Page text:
And we are talking a lush Oregon mossy green trail. This is a beautiful stretch somewhat above the Opal Creek that takes you to various campsite options. I have camped up here 4 times and I think every time I chose a site closer to the opal pool, however, this time I decided to try the campsite that requires a short steep decent to get to it, but the location on the creek is superior. I do think this is the best campsite. It is April 8th, a beautiful day of sun and 70 degrees temp.
I totally enjoyed the late afternoon just sitting by the stream watching how the sun would paint various painting on the tall trees as it set.
Brook also enjoyed herself searching for the perfect stick and wading in the stream.
About a half mile further up the trail you come to the opal pool and cascading waterfalls by the bridge that takes you over to Jawbone Flats.
Back at camp Brook and I soaked up some more nature. Brook got caught by a sunbeam. The evening was cold but humidity was low which kept everything fairly dry. Brook’s first backpacking trip 4 years ago was on this trail and it is the only time she has ever come into the tent. I wish she would sleep in the tent “but no”, as an Australian Shepherd she must stay on guard and protect her human. In recent trips though she tends to sleep next to the tent trying to lay against me. Sometimes this works out and sometimes she nearly collapses the tent. The trek out the next day was just as beautiful.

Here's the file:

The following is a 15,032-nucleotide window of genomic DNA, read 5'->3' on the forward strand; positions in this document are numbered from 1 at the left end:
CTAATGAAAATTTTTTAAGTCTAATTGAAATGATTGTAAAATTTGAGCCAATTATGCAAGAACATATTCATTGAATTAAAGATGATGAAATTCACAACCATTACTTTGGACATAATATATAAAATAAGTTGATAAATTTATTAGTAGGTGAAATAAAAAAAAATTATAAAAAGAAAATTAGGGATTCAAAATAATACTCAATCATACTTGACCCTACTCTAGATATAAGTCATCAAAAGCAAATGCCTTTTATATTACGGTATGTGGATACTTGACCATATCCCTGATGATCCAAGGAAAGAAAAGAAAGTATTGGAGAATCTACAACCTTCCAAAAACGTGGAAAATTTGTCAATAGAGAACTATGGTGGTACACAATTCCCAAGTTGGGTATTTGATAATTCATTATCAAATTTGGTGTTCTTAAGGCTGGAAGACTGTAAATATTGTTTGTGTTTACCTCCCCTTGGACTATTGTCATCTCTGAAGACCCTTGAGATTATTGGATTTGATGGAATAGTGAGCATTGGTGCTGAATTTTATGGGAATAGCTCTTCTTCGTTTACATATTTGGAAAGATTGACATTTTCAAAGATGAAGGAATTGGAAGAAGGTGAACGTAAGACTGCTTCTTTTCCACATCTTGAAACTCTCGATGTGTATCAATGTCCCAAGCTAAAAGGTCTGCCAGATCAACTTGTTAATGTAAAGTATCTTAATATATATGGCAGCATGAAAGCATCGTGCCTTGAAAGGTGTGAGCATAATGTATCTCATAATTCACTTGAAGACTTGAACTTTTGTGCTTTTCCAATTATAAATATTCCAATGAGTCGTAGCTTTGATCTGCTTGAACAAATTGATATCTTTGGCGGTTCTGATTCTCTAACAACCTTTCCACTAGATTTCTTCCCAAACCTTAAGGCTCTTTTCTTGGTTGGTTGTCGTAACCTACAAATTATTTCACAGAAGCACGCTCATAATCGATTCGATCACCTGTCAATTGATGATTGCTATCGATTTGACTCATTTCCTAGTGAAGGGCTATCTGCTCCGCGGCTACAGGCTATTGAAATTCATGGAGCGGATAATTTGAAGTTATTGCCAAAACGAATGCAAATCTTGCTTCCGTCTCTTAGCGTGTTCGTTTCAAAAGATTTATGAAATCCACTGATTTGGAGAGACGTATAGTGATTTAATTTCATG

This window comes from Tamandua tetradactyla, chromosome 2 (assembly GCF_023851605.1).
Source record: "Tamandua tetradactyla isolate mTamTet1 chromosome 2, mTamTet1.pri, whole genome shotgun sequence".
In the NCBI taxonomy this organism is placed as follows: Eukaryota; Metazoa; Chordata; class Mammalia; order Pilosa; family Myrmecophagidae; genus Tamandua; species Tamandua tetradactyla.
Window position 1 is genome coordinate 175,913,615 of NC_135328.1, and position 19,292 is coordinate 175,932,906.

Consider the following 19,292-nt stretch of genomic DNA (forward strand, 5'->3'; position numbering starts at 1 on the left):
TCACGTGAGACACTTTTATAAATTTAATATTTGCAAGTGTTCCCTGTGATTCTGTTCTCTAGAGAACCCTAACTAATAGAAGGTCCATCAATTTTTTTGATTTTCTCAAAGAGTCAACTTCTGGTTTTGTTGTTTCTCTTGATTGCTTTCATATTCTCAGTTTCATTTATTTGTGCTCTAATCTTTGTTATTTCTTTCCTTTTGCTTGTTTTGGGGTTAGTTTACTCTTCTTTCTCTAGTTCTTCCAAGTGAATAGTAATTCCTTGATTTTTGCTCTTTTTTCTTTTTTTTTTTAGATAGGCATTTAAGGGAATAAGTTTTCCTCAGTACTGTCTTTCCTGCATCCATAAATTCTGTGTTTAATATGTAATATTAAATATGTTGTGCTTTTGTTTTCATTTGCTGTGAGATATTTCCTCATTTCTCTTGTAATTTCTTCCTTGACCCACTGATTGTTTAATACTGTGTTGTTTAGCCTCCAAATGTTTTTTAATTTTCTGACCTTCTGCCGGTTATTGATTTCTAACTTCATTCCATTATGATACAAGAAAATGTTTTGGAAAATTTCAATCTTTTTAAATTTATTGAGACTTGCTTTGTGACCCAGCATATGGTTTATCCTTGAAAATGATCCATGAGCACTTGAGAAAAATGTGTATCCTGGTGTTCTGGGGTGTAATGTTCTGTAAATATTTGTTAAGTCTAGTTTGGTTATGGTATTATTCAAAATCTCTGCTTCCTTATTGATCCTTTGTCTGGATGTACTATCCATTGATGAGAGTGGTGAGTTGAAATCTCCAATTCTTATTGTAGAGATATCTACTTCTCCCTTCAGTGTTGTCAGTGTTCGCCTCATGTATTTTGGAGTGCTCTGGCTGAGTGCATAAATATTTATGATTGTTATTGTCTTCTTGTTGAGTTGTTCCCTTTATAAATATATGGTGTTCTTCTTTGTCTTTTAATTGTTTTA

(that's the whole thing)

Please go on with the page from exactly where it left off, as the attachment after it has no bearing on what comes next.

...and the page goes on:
It is March and a stretch of good weather was upon us so where could we get-away for a short backpacking trip. Oh yes, I remembered checking in with the Forest Service Office in Reedsport a few years back asking about backpacking in that area. They mentioned the Tahkenitch Dunes area but not with my dog between March 15th and September 15th. Well this meant that I needed to do this trail now, so on March 9th Brook and I set out for this new coastal backpacking overnighter. The weather was perfect and we were due for a full moon. It was a great trip. The overall loop is about 6 miles. The inland portion of the loop does take you through a really nice Sitka Spruce and Douglas Fur forest to a high point of about 400 ft. After 2.5 miles you cross a bridge at the north end of Three Mile Lake.
From the bridge it is about a quarter mile to the beach across the actual dunes.
Once on the beach it appeared we were alone, however, it was evident that vehicles could use the beach typically for fishing access. We hiked north looking for a good campsite. After setting up camp we prepared for some serious chillaxing. However, we were soon visited by a fairly unique recreational vehicle.
I have to admit both Brook and I were wondering who these folks were with a beach outfitted rig complete with a couple of Trump Flags. Brook and I did have a nice visit with these 2 fisherman who had caught some ocean perch. I stayed clear of any political discussions. As evening approached the cool breeze from the north was getting nippy, but the sunshine made it all good. Brook and I spent the rest of the evening enjoying our beach.
Brook had a great time playing with sticks.
And we were treated to a beautiful sunset.
Brook really enjoyed running on the sunset beach.
The full moon made for a great dimly lighted evening. I hung out in the tent until the sun rose to help dry everything out.
The second half of the loop took us up the beach until we cut back over to the actual Tahkenitch Dunes Trail.